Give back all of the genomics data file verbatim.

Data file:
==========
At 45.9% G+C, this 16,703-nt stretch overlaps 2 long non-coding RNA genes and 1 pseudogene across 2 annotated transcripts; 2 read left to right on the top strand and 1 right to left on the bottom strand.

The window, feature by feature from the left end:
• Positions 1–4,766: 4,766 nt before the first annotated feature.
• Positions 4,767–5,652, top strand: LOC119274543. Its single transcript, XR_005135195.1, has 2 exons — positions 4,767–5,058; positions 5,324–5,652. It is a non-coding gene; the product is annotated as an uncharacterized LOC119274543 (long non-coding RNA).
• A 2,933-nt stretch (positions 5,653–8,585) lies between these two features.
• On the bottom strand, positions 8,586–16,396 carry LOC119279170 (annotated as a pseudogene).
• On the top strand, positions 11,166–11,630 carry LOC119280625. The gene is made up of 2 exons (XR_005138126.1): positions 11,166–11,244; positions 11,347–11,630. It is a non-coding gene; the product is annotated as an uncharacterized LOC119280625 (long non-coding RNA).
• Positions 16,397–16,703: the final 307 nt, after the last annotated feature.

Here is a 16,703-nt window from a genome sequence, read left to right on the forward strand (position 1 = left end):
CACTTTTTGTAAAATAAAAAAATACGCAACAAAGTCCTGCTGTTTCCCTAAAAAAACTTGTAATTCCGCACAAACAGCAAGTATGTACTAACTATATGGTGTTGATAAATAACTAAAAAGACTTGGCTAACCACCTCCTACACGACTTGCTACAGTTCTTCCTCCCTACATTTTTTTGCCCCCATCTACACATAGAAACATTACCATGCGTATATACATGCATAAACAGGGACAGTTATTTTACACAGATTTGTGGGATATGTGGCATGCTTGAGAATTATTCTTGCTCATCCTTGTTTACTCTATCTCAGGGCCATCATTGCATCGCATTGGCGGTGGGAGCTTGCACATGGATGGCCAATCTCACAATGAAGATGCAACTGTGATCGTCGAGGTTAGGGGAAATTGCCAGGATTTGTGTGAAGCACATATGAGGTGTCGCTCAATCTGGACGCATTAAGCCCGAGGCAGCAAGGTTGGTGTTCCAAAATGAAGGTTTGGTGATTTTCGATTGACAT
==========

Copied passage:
At 45.9% G+C, this 16,703-nt stretch overlaps 2 long non-coding RNA genes and 1 pseudogene across 2 annotated transcripts; 2 read left to right on the top strand and 1 right to left on the bottom strand.

The window, feature by feature from the left end:
• Positions 1–4,766: 4,766 nt before the first annotated feature.
• Positions 4,767–5,652, top strand: LOC119274543. Its single transcript, XR_005135195.1, has 2 exons — positions 4,767–5,058; positions 5,324–5,652. It is a non-coding gene; the product is annotated as an uncharacterized LOC119274543 (long non-coding RNA).
• A 2,933-nt stretch (positions 5,653–8,585) lies between these two features.
• On the bottom strand, positions 8,586–16,396 carry LOC119279170 (annotated as a pseudogene).
• On the top strand, positions 11,166–11,630 carry LOC119280625. The gene is made up of 2 exons (XR_005138126.1): positions 11,166–11,244; positions 11,347–11,630. It is a non-coding gene; the product is annotated as an uncharacterized LOC119280625 (long non-coding RNA).
• Positions 16,397–16,703: the final 307 nt, after the last annotated feature.

Here is a 16,703-nt window from a genome sequence, read left to right on the forward strand (position 1 = left end):
CACTTTTTGTAAAATAAAAAAATACGCAACAAAGTCCTGCTGTTTCCCTAAAAAAACTTGTAATTCCGCACAAACAGCAAGTATGTACTAACTATATGGTGTTGATAAATAACTAAAAAGACTTGGCTAACCACCTCCTACACGACTTGCTACAGTTCTTCCTCCCTACATTTTTTTGCCCCCATCTACACATAGAAACATTACCATGCGTATATACATGCATAAACAGGGACAGTTATTTTACACAGATTTGTGGGATATGTGGCATGCTTGAGAATTATTCTTGCTCATCCTTGTTTACTCTATCTCAGGGCCATCATTGCATCGCATTGGCGGTGGGAGCTTGCACATGGATGGCCAATCTCACAATGAAGATGCAACTGTGATCGTCGAGGTTAGGGGAAATTGCCAGGATTTGTGTGAAGCACATATGAGGTGTCGCTCAATCTGGACGCATTAAGCCCGAGGCAGCAAGGTTGGTGTTCCAAAATGAAGGTTTGGTGATTTTCGATTGACAT